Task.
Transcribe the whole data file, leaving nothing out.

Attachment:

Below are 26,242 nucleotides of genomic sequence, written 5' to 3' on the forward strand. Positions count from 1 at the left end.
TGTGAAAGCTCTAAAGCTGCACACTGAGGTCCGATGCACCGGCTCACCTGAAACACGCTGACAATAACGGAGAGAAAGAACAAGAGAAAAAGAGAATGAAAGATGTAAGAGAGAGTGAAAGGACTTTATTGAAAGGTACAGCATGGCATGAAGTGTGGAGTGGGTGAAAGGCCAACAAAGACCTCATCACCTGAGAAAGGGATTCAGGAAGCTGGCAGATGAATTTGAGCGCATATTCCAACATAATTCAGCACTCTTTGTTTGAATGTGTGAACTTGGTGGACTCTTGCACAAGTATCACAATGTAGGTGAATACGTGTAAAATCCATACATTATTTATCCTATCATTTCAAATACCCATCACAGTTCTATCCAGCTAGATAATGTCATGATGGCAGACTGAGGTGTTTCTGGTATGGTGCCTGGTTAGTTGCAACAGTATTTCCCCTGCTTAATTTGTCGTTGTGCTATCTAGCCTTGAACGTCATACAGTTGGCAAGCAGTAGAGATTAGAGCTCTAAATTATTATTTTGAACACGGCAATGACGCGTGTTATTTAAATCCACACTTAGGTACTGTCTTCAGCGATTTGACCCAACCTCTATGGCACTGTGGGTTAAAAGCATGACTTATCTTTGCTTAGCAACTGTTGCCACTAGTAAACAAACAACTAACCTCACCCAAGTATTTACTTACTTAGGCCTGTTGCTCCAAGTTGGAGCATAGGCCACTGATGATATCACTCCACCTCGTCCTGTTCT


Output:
Below are 26,242 nucleotides of genomic sequence, written 5' to 3' on the forward strand. Positions count from 1 at the left end.
TGTGAAAGCTCTAAAGCTGCACACTGAGGTCCGATGCACCGGCTCACCTGAAACACGCTGACAATAACGGAGAGAAAGAACAAGAGAAAAAGAGAATGAAAGATGTAAGAGAGAGTGAAAGGACTTTATTGAAAGGTACAGCATGGCATGAAGTGTGGAGTGGGTGAAAGGCCAACAAAGACCTCATCACCTGAGAAAGGGATTCAGGAAGCTGGCAGATGAATTTGAGCGCATATTCCAACATAATTCAGCACTCTTTGTTTGAATGTGTGAACTTGGTGGACTCTTGCACAAGTATCACAATGTAGGTGAATACGTGTAAAATCCATACATTATTTATCCTATCATTTCAAATACCCATCACAGTTCTATCCAGCTAGATAATGTCATGATGGCAGACTGAGGTGTTTCTGGTATGGTGCCTGGTTAGTTGCAACAGTATTTCCCCTGCTTAATTTGTCGTTGTGCTATCTAGCCTTGAACGTCATACAGTTGGCAAGCAGTAGAGATTAGAGCTCTAAATTATTATTTTGAACACGGCAATGACGCGTGTTATTTAAATCCACACTTAGGTACTGTCTTCAGCGATTTGACCCAACCTCTATGGCACTGTGGGTTAAAAGCATGACTTATCTTTGCTTAGCAACTGTTGCCACTAGTAAACAAACAACTAACCTCACCCAAGTATTTACTTACTTAGGCCTGTTGCTCCAAGTTGGAGCATAGGCCACTGATGATATCACTCCACCTCGTCCTGTTCT